There are several things that we as human beings see as being incredibly bad such as genocide, suffering, cruelty, discrimination and child labor. But is child labor really as bad as it sounds?
Today, according to the UN, there are approximately 152 million children engaged in child labor. There are clear negatives to this: children are being robbed of their childhoods in exchange for meager wages in unsafe conditions, young minds are manipulated into believing that working in a place where they are unsure if they will be alive at the end of the day in exchange for a couple of cents is normal, and the universal right of education, sanctioned by the UN, is being stolen away out of the hands of children. Child labor is rightfully illegal throughout the devloped world to prevent the employment of children in jobs that are detrimental to their health and safety.
The International Labour Organization (ILO), estimates that the numbers of children being sent out to work in the harshest and most dangerous types of jobs have been cut in half since 2000 and says that an increasing number of countries are adopting legislation against child labor every year.
However in some countries, child labor runs rampant. But why do some countries allow such blatant human rights abuse to continue? In Eritrea, one of the most closed states in the world, children between grades 9-11 are forced to work for two months in the gruelling summer under a program known as Mahtot. These children do heavy manual labor such as building roads on behalf of the state. Foreignpolicy.com says: “Moreover, the government recruits children under the age of 18 for mandatory military service that doubles as a work program.” According to reports from the U.S. Department of Labor and Human Rights Watch, military conscripts are used as forced laborers at Bisha, the country’s largest gold mine. Eritrea’s economy overwhelmingly depends on mining, and the government appears to have no intention to reform its child labor practices. This highlights one of the uglier aspects of child labor and answers the question asked earlier. The answer is simple and a sobering smack to the face: In some places, it is necessary.
Compassion.com states “Forced labor is thought to generate around $150 billion a year in illegal profits. More than two-thirds of all children in child labor (69.1 percent) work as contributing family laborers on family farms and in family enterprises, not in an employment relationship with a third-party employer.” This shows that for employers who are willing to disregard morals, there are clear benefits. Governments who overlook child labor can reap huge economic benefits from partaking in an industry worth more than $150 billion a year. Employers can get away with children doing more difficult work for less money. Children’s small and nimble hands and bodies can get to places where adults cannot which makes the work even more dangerous for the child and even more profitable for the employer. Many families are also reliant on their children to provide the necessary resources for self sustainment. Due to the fact that such a large percentage of child laborers work to contribute to their families it can be distorted into seeming morally correct simply because it is a necessity.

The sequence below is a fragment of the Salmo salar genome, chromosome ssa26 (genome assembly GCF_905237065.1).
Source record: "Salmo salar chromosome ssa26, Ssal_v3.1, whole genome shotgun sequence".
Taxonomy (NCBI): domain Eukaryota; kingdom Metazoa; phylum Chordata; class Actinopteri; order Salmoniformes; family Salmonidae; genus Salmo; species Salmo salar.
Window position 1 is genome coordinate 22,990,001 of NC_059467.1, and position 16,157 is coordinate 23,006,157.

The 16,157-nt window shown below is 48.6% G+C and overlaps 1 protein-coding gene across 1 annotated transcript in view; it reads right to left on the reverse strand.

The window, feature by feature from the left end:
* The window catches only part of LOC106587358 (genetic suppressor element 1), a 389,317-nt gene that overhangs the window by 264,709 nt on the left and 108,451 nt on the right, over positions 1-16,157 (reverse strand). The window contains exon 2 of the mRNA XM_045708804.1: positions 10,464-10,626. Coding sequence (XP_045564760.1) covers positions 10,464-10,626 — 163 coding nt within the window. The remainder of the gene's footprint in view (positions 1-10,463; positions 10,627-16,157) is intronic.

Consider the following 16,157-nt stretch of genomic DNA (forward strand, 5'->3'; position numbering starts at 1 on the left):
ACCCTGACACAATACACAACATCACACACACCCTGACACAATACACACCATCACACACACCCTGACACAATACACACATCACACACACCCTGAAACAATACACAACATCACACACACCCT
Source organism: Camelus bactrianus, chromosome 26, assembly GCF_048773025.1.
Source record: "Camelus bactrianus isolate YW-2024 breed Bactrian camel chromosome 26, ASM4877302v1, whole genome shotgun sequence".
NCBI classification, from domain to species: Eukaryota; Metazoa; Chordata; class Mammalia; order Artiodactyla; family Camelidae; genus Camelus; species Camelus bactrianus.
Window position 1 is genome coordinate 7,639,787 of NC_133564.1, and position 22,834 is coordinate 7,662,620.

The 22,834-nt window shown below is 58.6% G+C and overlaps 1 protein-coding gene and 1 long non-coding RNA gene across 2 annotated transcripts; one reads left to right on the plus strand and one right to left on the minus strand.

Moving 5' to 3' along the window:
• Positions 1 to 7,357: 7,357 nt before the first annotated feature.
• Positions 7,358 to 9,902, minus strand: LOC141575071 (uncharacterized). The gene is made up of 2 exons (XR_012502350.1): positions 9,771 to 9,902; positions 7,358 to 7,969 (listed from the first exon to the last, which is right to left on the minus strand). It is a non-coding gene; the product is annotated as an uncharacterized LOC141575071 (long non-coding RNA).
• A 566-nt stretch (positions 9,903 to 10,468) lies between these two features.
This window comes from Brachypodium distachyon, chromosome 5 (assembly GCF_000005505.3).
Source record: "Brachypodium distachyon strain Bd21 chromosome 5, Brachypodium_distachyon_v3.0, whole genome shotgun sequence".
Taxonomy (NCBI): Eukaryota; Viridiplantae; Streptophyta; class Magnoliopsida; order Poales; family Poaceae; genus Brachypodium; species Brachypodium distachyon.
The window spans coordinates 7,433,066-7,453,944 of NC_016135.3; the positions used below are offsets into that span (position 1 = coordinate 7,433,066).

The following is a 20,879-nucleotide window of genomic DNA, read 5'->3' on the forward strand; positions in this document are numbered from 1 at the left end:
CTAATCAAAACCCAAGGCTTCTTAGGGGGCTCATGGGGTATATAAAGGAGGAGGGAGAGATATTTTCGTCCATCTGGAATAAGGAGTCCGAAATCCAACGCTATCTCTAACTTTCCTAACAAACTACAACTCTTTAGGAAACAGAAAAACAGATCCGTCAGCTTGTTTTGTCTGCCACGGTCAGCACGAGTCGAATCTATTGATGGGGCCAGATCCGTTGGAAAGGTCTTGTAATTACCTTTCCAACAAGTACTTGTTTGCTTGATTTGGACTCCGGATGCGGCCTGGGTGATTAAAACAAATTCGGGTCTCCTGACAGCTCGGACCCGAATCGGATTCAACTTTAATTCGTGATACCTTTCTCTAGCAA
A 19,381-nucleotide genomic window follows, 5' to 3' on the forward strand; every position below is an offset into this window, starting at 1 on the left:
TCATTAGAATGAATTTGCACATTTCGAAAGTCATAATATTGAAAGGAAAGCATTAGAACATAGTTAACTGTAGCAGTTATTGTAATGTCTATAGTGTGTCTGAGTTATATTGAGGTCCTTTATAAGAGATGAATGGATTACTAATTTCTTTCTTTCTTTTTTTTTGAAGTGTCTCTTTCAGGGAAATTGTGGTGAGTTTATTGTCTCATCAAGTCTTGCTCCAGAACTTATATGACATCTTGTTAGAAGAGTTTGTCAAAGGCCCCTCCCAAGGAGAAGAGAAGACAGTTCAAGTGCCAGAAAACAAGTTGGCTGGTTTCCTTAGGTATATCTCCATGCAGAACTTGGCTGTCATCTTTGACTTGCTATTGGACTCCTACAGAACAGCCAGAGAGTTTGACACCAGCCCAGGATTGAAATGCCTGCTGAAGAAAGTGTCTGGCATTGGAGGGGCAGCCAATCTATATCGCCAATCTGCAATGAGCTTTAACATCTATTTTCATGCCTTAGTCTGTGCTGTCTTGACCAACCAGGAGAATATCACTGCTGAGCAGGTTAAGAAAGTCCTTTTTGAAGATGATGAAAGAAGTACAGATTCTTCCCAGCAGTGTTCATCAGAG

So, is child labor really that bad? Despite being a necessity for certain businesses, families and children, all three should move away from it. Child labor, despite its economic benefits is clearly morally wrong as it robs children of their childhoods. It also ruins educational oppurtunities for children who prioritize work over schooling and therefore despite the benefits, child labor really is that bad.
Author’s note- The author does not condone child labor and is merely attempting to prompt thought and discussion on the matter.
By: Eli Haverman